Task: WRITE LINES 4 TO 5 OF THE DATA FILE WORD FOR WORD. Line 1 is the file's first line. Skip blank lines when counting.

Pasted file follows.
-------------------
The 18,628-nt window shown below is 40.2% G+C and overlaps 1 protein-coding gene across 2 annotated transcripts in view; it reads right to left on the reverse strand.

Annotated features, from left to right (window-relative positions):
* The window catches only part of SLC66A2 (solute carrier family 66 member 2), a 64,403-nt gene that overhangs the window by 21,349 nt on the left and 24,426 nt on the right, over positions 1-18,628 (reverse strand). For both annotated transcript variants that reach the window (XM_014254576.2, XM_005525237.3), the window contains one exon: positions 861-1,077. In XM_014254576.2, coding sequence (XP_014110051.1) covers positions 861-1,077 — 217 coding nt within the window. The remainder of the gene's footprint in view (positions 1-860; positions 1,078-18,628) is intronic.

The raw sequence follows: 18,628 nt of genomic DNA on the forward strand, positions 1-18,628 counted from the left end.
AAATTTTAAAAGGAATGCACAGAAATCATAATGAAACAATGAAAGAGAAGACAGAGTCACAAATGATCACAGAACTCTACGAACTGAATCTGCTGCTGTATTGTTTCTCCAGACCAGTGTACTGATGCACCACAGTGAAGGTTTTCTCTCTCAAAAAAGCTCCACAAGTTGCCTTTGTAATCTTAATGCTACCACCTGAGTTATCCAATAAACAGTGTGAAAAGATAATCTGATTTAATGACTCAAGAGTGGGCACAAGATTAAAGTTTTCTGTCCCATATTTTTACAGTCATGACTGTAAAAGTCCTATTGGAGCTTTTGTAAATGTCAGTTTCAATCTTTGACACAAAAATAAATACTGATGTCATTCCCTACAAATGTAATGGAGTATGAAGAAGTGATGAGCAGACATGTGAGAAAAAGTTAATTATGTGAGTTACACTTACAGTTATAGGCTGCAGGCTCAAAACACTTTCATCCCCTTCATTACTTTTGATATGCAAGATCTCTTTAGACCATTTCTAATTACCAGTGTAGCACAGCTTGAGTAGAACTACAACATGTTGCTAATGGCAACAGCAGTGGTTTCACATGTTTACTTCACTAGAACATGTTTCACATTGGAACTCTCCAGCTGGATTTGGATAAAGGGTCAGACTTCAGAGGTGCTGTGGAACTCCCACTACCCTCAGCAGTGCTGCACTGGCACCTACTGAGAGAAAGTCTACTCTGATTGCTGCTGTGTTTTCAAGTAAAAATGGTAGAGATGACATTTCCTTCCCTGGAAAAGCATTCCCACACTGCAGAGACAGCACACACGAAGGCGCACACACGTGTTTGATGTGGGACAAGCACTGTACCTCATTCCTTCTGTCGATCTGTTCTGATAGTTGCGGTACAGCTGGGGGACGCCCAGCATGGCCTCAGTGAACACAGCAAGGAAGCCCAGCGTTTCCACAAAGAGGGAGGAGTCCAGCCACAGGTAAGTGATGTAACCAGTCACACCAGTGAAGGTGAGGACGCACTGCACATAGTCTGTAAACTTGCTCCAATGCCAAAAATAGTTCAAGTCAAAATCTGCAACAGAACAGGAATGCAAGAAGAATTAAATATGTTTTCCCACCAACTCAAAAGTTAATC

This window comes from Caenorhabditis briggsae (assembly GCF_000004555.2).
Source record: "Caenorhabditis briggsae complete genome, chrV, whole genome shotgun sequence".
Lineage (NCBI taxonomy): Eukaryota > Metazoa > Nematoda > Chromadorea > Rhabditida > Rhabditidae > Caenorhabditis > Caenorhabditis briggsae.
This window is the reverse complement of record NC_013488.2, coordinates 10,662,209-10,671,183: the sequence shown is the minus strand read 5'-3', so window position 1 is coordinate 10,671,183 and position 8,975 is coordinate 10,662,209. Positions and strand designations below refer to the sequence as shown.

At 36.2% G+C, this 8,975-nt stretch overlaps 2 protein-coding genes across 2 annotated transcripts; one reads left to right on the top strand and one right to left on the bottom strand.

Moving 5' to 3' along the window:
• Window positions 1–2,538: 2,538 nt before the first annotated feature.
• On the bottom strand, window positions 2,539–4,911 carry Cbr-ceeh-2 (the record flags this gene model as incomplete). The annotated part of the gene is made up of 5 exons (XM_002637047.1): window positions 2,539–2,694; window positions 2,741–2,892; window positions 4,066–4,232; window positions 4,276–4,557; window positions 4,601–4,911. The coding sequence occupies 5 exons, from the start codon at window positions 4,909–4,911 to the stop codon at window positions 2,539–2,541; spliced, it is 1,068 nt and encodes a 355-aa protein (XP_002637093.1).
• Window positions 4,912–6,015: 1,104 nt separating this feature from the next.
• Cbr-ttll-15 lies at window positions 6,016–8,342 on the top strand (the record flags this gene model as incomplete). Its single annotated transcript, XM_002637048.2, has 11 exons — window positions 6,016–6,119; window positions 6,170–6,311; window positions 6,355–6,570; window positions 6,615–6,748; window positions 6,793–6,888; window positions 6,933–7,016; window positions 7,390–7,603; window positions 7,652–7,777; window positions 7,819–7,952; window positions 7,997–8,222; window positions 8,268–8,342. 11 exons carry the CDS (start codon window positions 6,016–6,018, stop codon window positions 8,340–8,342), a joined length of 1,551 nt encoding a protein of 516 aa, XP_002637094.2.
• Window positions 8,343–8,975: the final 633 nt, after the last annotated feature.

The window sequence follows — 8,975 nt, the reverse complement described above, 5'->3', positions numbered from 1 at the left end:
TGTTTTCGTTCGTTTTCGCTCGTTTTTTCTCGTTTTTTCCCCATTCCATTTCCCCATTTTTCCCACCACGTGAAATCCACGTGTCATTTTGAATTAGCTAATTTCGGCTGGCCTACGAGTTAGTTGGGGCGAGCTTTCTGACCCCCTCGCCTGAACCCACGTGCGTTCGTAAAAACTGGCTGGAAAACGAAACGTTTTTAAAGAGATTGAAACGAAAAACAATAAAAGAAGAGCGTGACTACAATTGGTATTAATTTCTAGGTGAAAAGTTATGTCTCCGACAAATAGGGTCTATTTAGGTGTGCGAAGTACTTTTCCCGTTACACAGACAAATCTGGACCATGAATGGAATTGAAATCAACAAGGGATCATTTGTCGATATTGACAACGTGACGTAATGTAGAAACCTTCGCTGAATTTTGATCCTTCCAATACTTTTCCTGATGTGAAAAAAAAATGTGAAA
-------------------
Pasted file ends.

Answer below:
The raw sequence follows: 18,628 nt of genomic DNA on the forward strand, positions 1-18,628 counted from the left end.
AAATTTTAAAAGGAATGCACAGAAATCATAATGAAACAATGAAAGAGAAGACAGAGTCACAAATGATCACAGAACTCTACGAACTGAATCTGCTGCTGTATTGTTTCTCCAGACCAGTGTACTGATGCACCACAGTGAAGGTTTTCTCTCTCAAAAAAGCTCCACAAGTTGCCTTTGTAATCTTAATGCTACCACCTGAGTTATCCAATAAACAGTGTGAAAAGATAATCTGATTTAATGACTCAAGAGTGGGCACAAGATTAAAGTTTTCTGTCCCATATTTTTACAGTCATGACTGTAAAAGTCCTATTGGAGCTTTTGTAAATGTCAGTTTCAATCTTTGACACAAAAATAAATACTGATGTCATTCCCTACAAATGTAATGGAGTATGAAGAAGTGATGAGCAGACATGTGAGAAAAAGTTAATTATGTGAGTTACACTTACAGTTATAGGCTGCAGGCTCAAAACACTTTCATCCCCTTCATTACTTTTGATATGCAAGATCTCTTTAGACCATTTCTAATTACCAGTGTAGCACAGCTTGAGTAGAACTACAACATGTTGCTAATGGCAACAGCAGTGGTTTCACATGTTTACTTCACTAGAACATGTTTCACATTGGAACTCTCCAGCTGGATTTGGATAAAGGGTCAGACTTCAGAGGTGCTGTGGAACTCCCACTACCCTCAGCAGTGCTGCACTGGCACCTACTGAGAGAAAGTCTACTCTGATTGCTGCTGTGTTTTCAAGTAAAAATGGTAGAGATGACATTTCCTTCCCTGGAAAAGCATTCCCACACTGCAGAGACAGCACACACGAAGGCGCACACACGTGTTTGATGTGGGACAAGCACTGTACCTCATTCCTTCTGTCGATCTGTTCTGATAGTTGCGGTACAGCTGGGGGACGCCCAGCATGGCCTCAGTGAACACAGCAAGGAAGCCCAGCGTTTCCACAAAGAGGGAGGAGTCCAGCCACAGGTAAGTGATGTAACCAGTCACACCAGTGAAGGTGAGGACGCACTGCACATAGTCTGTAAACTTGCTCCAATGCCAAAAATAGTTCAAGTCAAAATCTGCAACAGAACAGGAATGCAAGAAGAATTAAATATGTTTTCCCACCAACTCAAAAGTTAATC